Extra Credit: Baby J-School Grad Scores Exclusive With New Nets Owner Mikhail Prokhorov
Mikhail "Party Monster" Prokhorov -- the Russian billionaire who now owns the New Jersey Nets -- has had quite a tour of New York over the last week. There was the shot of him, Bloomberg, and Jay-Z quite literally breaking bread over breakfast. There was the talk of renaming the team and the plans of moving it to Brooklyn with his "soul mate" Jay-Z. And now there's this: the revelation that the first real Prokhorov interview didn't go to the Times, the Journal, the Post, or the Daily News, after the necessary introduction of Prokhorov to New York's sports fans via WFAN's Mike Francesa (which doesn't count, as it's a given).
Nah. None of those guys.
As the Observer explains, it went to a 28-year-old guy who graduated J-school three weeks ago, Vinnie Rotondaro.
Mr. Rotondaro said that he received an email about three weeks ago. It was light on details. In the note, he was asked if he would be interested in an exclusive interview with someone really important. It didn't say who. If he was interested in pursuing this further, he should call this number.
These are the sort of emails that journalists routinely receive and routinely delete. Mr. Rotondaro wisely decided to call. "I was kind of weirded out," he said. "But they left a number and you might as well call back, right?"
When he called, a handler said that Mr. Prokhorov wanted a Brooklyn blogger to interview him. The handler had read some of his stuff on The Huffington Post and thought Mr. Rotondaro would be perfect. He said Mr. Prokhorov wanted "to meet up with you. Pick your favorite bar or café in Brooklyn." Before the interview, he was told there would be no restrictions. He could ask anything he wanted, and write anything he wanted.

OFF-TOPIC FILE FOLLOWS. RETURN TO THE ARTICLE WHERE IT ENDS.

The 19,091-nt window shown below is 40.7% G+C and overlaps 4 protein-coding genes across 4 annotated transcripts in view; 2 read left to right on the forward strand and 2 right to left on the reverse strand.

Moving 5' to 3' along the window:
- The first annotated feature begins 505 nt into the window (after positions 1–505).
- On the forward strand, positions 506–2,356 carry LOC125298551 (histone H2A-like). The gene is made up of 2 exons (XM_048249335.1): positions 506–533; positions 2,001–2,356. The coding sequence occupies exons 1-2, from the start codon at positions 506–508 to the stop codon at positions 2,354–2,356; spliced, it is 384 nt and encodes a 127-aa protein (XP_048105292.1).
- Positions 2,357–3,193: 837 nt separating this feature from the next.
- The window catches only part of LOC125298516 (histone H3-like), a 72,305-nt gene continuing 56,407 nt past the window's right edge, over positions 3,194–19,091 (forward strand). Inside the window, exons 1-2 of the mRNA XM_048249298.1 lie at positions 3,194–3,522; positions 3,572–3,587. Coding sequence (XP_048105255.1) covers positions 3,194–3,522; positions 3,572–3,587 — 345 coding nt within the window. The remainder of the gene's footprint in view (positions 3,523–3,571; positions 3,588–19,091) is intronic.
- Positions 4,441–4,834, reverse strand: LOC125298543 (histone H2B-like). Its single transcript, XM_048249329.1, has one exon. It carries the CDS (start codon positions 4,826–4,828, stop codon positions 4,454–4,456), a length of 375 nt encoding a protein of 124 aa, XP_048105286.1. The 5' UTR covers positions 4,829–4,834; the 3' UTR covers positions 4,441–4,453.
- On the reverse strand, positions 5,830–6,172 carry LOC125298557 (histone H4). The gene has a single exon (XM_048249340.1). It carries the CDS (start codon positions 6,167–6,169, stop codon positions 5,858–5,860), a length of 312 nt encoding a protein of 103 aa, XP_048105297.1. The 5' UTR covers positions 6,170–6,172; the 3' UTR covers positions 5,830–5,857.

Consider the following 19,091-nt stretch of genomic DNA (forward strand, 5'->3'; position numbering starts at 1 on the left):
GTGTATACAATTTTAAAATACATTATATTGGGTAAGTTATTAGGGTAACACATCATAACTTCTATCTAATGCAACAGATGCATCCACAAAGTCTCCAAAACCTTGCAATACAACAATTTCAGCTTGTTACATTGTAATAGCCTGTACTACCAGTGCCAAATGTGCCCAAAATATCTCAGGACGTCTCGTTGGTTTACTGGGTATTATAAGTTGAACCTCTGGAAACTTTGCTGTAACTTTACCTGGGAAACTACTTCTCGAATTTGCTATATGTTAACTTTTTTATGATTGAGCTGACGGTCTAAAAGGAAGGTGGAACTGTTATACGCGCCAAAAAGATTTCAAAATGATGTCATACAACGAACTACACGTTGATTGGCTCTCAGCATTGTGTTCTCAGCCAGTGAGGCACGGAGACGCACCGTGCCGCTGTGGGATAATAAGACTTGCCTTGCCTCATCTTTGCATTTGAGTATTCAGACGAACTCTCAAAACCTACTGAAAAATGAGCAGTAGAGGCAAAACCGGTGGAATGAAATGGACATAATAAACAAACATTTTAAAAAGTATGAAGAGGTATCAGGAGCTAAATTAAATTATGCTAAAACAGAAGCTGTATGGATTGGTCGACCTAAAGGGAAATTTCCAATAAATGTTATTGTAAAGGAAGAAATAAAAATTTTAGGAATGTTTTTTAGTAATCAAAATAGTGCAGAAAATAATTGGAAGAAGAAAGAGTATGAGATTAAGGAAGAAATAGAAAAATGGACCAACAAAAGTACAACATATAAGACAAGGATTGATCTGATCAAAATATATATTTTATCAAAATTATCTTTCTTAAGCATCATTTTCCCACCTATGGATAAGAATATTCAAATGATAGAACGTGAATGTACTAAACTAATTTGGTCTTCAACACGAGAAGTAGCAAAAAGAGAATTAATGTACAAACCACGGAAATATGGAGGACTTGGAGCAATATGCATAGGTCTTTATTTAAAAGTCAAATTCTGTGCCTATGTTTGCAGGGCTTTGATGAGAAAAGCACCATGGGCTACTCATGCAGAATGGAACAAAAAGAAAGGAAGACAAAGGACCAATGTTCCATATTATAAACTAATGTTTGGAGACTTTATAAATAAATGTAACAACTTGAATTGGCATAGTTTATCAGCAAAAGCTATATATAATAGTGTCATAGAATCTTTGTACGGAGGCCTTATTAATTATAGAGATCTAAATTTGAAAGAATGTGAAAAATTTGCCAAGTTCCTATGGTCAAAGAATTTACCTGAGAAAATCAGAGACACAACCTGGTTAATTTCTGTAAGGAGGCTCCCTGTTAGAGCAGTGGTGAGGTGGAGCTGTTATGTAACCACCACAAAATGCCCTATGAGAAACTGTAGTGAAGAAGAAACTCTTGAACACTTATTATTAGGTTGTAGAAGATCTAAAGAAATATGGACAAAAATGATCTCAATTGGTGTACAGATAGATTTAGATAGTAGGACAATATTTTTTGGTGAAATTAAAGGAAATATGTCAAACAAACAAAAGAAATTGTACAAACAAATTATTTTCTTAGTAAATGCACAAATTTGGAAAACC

This is apparently Prokhorov's strategy as a new owner in the tristate area.
And honestly, it's kind of great.
Prokhorov is subverting traditional outlets, by
- Going to a reporter lacking prejudices (also, experience, but still: it's an interview),
- Giving him an interview without conditions,
- And meeting him at a bar on his turf.
It's smart, it's shrewd, it's everything we've come to expect sports franchise owners to not do. Even Rotondaro knows (pun unintended) he's out of his league:
"Basically in my mind it was a good opportunity," he said. "I didn't know exactly what they were thinking. It was strange. They're like, 'We're passing up the Journal, The Times and ESPN' and all that stuff. And I was like man, what is this all about? I'm not even that well established, obviously. I'm fresh out of Columbia journalism school. It's not even like I'm an established Brooklyn blogger."
But is all the fuss worth it? John Koblin and Irina Aleksander at the Observer call it "good," and they're right. Are there any substantial revelations? No. But the interview isn't a fluff piece, either. One gem, in regards to people Prokhorov has under his employ in Zimbabwe, which the U.S. has sanctions against:
Ultimately, is this about producing a winner? Do you think if you win, the borough's going to be behind you?
I have only one place. It's first place.
(Later, Prokhorov said: "But it's normal. It's natural. Some people are for the project and some people are against it. We're human beings. We have the right to make mistakes. We're allowed to have personal opinions.")
We certainly are. A sports team with an owner familiar with the concept of Real Talk? Hard not to like. As opposed to, you know, that other guy.
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